Had this been the chosen path, the alternative lifestyle lobby might have found its interests aligned with the hardline religious sector, which would probably endorse getting government out of permitting what to the religious is a sacred union that should be a matter for the couple involved, and their god.

Here is a summary review of the Libertarian position on marriage:

Libertarians favor ending all government interference in the marriage market.  For the same reason we favor repealing all restrictions on the individual ownership of firearms, we also favor the abolition of blood tests, marriage licenses, government definitions of marriage, and the repeal of all laws restricting the right of individuals to agree to agree between themselves to marry -- no matter what sex, race, religion, creed, or number are involved.

At the same time, Libertarians want to eliminate the individual income tax, replace social security and medicare with private insurance, and get government out of the business of dictating who one chooses to associate or not associate with.  There are tax benefits to being married -- because there are income and estate taxes. Eliminating the special treatment eliminates the desire for special interest legislation.

UPDATE 2/29/2014: Andrew Akers wrote a fairly succinct summary of the difficulty Libertarians have in persuading both sides of the marriage debate to give up a little:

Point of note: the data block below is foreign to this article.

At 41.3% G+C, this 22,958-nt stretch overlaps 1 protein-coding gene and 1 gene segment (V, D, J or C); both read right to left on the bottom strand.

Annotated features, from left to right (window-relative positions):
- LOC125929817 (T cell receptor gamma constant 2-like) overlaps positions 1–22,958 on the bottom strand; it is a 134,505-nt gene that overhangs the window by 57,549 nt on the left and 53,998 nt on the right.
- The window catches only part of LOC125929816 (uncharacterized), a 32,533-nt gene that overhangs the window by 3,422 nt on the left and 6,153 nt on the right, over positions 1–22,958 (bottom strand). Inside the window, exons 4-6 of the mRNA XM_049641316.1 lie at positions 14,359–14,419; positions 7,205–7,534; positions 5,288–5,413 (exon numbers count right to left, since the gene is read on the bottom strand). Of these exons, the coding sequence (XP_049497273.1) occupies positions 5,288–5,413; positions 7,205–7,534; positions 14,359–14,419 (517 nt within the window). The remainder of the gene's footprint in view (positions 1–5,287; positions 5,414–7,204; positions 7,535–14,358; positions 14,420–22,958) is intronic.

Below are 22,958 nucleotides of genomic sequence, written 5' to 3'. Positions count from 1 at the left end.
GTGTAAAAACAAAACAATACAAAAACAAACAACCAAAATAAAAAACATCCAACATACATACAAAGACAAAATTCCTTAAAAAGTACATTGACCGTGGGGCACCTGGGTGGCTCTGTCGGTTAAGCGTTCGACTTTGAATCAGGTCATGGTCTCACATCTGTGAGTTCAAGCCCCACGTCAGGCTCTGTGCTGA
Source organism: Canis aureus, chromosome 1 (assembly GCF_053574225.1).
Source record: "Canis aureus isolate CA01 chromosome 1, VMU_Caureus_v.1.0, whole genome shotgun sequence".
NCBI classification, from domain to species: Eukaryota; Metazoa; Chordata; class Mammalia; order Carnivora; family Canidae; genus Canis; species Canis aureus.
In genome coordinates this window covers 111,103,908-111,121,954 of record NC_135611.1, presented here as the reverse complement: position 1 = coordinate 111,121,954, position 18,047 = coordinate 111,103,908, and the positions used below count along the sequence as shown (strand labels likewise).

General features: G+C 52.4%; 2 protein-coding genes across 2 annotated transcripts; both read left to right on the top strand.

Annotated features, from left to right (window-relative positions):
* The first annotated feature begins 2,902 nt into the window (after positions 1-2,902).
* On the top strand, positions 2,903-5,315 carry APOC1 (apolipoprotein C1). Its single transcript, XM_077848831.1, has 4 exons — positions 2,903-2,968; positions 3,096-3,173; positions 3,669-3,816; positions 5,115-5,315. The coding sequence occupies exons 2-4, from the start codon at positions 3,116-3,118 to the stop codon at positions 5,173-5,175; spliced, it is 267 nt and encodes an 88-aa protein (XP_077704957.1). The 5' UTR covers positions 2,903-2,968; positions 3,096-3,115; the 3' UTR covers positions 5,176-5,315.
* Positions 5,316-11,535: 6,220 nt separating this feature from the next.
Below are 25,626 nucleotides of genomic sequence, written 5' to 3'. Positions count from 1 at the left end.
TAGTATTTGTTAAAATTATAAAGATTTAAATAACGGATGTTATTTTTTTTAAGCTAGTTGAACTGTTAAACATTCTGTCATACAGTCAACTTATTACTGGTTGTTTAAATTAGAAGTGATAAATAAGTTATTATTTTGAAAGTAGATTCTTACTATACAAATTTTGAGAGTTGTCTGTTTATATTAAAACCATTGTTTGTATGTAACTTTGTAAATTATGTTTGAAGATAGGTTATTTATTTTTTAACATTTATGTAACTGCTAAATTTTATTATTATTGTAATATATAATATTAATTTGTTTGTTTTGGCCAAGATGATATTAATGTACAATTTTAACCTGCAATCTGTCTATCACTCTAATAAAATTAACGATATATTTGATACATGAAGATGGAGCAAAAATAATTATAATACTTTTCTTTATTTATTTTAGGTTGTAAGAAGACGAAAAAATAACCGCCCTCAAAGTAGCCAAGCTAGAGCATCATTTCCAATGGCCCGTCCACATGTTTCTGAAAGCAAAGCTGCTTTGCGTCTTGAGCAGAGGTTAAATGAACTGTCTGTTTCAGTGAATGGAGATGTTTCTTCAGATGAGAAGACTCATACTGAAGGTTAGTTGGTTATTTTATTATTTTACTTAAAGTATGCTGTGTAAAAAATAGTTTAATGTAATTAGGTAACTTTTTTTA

I submit that the real issue (for people who take issue with this) has nothing to do with whether marriage is a legal contract unique from other contracts.

Based on my observations, the important thing for most people is how the term "marriage" is applied. Those opposed to "gay marriage" are often accepting of "civil unions" for same-sex couples, whereas same-sex couples insist that the term "marriage" be applied indiscriminately.

As with many other issues, the Libertarian position here is relatively foreign to those on both sides of the debate.

Hence what we say about "marriage" will be interpreted in the context of the actual debate, which is primarily about the application of a term. Libertarian "opposition to gay marriage" takes on a different meaning in this sense.

It gives the impression that we side with religious conservatives in "preserving the sanctity" of two-person heterosexual unions as superior to other kinds.

 I tend to agree.  However, we have to start somewhere.  If Libertarians are too scared to speak in favor of the actual fair and free solution to the debate, who else will?